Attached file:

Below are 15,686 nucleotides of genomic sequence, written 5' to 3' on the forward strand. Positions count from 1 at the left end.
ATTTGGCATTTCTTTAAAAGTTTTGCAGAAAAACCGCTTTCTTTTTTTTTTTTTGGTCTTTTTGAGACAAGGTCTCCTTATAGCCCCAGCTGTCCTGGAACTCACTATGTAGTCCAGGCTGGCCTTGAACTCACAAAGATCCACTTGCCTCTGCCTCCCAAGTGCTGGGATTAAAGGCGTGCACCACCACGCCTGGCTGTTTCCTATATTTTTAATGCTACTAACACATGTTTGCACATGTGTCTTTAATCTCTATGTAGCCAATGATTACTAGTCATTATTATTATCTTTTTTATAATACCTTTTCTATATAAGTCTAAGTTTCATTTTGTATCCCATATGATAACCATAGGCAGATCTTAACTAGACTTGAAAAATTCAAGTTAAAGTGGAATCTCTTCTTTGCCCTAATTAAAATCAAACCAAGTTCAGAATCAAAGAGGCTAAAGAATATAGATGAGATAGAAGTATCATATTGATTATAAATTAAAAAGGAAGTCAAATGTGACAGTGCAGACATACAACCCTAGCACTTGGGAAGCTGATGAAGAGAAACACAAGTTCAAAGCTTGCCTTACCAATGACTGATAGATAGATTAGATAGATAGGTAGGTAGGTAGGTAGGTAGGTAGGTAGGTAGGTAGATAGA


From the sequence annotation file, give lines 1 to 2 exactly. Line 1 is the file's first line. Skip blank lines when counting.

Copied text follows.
Below are 15,686 nucleotides of genomic sequence, written 5' to 3' on the forward strand. Positions count from 1 at the left end.
ATTTGGCATTTCTTTAAAAGTTTTGCAGAAAAACCGCTTTCTTTTTTTTTTTTTGGTCTTTTTGAGACAAGGTCTCCTTATAGCCCCAGCTGTCCTGGAACTCACTATGTAGTCCAGGCTGGCCTTGAACTCACAAAGATCCACTTGCCTCTGCCTCCCAAGTGCTGGGATTAAAGGCGTGCACCACCACGCCTGGCTGTTTCCTATATTTTTAATGCTACTAACACATGTTTGCACATGTGTCTTTAATCTCTATGTAGCCAATGATTACTAGTCATTATTATTATCTTTTTTATAATACCTTTTCTATATAAGTCTAAGTTTCATTTTGTATCCCATATGATAACCATAGGCAGATCTTAACTAGACTTGAAAAATTCAAGTTAAAGTGGAATCTCTTCTTTGCCCTAATTAAAATCAAACCAAGTTCAGAATCAAAGAGGCTAAAGAATATAGATGAGATAGAAGTATCATATTGATTATAAATTAAAAAGGAAGTCAAATGTGACAGTGCAGACATACAACCCTAGCACTTGGGAAGCTGATGAAGAGAAACACAAGTTCAAAGCTTGCCTTACCAATGACTGATAGATAGATTAGATAGATAGGTAGGTAGGTAGGTAGGTAGGTAGGTAGGTAGGTAGATAGA